According to former employees of the Stella D’oro Biscuit Co. in New York City, CITGO, the US subsidiary of Venezuela’s state-owned Petróleos de Venezuela, SA (PDVSA) oil monopoly, attempted to buy the company’s Bronx plant in early October to save the jobs of 136 unionized workers but the Connecticut-based private equity firm that owned the company ignored the offer. The facility was closed on Oct. 8.
The plant closing followed a bitter labor dispute that started in August 2008 over demands for cuts in wages and benefits by the private equity firm, Brynwood Partners. The workers went on strike, holding out for 11 months. The job action ended in July when the National Labor Relations Board ordered the company to take back the strikers under the terms of their old contract and with back pay. Brynwood responded by selling Stella D’oro to snack food giant Lance, Inc., which quickly moved production to a non-union shop in Ohio.
Several of the workers and their supporters spoke with Venezuelan president Hugo Chávez on Sept. 23 when he was in New York for the opening of the United Nations General Assembly. A week later, CITGO executive Andreas Rangel came to New York to talk to the workers. According to Bronx community activist René Rojas, CITGO wanted to buy or rent the plant and reorganize it as a worker-run cooperative, possibly selling the cooperative’s cookies at CITGO’s 7,000 gas stations. But Brynwood failed to respond to CITGO’s phone calls and emails, the workers said.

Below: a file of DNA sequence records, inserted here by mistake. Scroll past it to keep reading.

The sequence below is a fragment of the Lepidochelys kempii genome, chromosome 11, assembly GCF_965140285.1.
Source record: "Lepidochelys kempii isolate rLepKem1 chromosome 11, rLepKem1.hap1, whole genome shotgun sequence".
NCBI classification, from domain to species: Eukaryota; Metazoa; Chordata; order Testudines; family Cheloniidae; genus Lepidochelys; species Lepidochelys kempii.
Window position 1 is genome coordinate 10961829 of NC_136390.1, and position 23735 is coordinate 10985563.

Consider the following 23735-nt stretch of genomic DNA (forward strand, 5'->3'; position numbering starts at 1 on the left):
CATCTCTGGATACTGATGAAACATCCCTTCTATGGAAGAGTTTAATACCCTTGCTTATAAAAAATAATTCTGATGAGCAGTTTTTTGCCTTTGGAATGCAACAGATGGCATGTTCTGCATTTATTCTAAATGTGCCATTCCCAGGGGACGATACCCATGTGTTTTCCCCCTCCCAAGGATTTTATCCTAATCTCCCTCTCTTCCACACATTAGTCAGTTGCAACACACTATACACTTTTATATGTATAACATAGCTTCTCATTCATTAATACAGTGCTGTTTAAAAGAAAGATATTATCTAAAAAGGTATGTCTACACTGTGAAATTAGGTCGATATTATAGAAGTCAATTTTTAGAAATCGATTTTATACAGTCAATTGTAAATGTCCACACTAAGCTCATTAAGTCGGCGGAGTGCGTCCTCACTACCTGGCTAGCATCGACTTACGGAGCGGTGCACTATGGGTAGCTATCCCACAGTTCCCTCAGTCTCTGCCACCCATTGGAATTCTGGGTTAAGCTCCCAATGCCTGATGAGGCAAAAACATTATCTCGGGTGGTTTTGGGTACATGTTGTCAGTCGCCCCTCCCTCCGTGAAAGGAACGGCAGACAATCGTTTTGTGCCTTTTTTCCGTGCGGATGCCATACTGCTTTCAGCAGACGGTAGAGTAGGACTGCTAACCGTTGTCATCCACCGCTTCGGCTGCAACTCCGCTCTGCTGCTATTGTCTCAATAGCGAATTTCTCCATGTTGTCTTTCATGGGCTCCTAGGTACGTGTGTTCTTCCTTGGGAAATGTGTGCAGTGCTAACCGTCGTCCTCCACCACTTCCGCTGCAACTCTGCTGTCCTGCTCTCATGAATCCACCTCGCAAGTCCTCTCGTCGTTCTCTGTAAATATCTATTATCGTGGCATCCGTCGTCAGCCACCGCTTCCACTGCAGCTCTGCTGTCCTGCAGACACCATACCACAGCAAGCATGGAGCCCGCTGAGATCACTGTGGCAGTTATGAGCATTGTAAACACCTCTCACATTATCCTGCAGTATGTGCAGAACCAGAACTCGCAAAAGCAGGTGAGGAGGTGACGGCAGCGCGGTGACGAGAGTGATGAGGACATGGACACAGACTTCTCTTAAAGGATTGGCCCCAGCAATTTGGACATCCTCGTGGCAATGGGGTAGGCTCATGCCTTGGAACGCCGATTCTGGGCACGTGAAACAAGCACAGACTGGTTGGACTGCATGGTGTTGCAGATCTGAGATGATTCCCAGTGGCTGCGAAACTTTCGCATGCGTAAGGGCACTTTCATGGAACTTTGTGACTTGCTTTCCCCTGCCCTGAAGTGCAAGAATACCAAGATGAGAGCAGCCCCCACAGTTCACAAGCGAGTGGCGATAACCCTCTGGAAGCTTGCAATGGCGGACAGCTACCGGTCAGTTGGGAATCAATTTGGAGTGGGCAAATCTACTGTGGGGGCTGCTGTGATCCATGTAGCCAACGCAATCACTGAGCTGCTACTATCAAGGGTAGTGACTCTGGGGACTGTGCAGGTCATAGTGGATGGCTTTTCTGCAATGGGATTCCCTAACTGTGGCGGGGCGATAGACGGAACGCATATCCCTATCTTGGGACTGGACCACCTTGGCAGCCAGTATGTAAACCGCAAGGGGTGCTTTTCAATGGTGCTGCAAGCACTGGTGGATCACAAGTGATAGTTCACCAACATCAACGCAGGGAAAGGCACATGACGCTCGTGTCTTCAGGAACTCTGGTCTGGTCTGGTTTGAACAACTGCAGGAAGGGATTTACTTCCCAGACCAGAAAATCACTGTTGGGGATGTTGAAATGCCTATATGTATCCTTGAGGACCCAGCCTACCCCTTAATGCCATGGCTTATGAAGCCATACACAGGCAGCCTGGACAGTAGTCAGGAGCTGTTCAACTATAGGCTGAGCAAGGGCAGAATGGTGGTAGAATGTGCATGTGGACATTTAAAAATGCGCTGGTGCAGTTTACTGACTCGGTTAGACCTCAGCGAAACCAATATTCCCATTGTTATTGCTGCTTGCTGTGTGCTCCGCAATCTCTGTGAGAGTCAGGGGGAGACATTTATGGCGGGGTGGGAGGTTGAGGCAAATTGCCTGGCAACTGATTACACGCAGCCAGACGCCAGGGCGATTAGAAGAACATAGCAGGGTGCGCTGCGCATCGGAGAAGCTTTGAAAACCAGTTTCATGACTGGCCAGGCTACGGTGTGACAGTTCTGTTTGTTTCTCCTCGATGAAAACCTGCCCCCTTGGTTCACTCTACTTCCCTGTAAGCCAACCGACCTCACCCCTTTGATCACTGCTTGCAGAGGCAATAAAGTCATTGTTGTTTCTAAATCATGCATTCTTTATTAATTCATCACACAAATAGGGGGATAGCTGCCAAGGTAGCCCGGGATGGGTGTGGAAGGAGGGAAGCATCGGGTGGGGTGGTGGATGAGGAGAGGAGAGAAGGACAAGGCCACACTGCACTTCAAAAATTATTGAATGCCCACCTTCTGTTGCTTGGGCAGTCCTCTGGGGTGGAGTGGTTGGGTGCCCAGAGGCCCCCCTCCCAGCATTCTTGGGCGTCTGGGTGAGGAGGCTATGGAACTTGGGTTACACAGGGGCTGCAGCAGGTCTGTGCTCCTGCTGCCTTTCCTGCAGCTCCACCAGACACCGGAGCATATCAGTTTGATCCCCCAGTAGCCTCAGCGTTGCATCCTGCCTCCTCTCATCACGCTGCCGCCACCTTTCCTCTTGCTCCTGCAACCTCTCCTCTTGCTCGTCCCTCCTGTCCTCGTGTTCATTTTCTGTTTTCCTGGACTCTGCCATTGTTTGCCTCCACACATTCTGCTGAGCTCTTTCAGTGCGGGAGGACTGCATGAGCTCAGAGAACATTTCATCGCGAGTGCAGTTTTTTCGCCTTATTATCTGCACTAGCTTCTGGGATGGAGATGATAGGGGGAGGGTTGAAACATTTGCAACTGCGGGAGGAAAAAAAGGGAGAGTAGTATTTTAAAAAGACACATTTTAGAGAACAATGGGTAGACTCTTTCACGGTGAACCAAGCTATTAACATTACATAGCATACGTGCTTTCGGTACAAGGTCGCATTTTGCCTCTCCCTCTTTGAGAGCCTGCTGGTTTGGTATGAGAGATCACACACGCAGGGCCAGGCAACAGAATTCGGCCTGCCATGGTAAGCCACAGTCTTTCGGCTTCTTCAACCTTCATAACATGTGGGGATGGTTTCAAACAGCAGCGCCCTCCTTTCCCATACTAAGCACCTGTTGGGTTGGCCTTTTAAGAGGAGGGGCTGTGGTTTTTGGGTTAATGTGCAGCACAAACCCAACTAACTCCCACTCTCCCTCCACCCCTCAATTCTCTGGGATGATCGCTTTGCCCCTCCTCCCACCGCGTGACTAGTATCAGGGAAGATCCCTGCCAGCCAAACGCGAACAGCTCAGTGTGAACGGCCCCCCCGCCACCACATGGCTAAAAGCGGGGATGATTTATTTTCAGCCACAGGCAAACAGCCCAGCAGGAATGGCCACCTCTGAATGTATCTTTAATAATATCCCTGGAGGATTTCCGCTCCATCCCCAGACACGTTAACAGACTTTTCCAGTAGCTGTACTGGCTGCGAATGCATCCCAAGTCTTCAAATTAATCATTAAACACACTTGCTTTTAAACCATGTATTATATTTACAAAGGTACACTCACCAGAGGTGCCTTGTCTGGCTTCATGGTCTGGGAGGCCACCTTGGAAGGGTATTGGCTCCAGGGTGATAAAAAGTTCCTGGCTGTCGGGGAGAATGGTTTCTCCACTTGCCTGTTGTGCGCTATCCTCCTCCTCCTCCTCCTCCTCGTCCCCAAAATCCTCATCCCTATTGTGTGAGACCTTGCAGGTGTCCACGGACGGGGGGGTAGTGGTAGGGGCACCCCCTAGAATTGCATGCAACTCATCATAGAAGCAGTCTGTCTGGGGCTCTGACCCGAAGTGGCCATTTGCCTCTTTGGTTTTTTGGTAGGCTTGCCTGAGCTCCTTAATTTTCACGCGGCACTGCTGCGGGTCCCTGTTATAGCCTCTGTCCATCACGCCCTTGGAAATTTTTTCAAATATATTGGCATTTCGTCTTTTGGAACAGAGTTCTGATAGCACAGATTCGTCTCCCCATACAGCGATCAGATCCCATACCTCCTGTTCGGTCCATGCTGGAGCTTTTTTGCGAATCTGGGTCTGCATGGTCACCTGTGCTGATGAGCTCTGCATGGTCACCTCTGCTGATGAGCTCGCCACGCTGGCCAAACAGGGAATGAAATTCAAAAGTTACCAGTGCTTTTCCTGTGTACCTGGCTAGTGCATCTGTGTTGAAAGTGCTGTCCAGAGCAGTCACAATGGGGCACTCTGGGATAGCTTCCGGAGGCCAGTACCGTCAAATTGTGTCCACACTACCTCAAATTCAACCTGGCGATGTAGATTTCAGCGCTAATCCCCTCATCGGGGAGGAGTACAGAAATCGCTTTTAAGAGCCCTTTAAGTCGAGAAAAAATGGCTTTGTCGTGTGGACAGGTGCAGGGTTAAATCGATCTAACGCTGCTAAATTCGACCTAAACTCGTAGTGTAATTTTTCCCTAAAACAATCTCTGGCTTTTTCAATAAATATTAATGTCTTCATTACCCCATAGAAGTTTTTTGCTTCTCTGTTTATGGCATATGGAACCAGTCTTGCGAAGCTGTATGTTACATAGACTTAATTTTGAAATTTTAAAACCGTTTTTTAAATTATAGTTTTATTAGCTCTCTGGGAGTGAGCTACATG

While the government of Venezuela seemed interested in saving the plant, New York mayor Michael Bloomberg “didn’t even try to find a solution,” said local labor activist Judy Sheridan-Gonzalez. “It’s such a travesty.” (The Indypendent, NYC, Nov. 20)
From Weekly News Update on the Americas, Dec. 15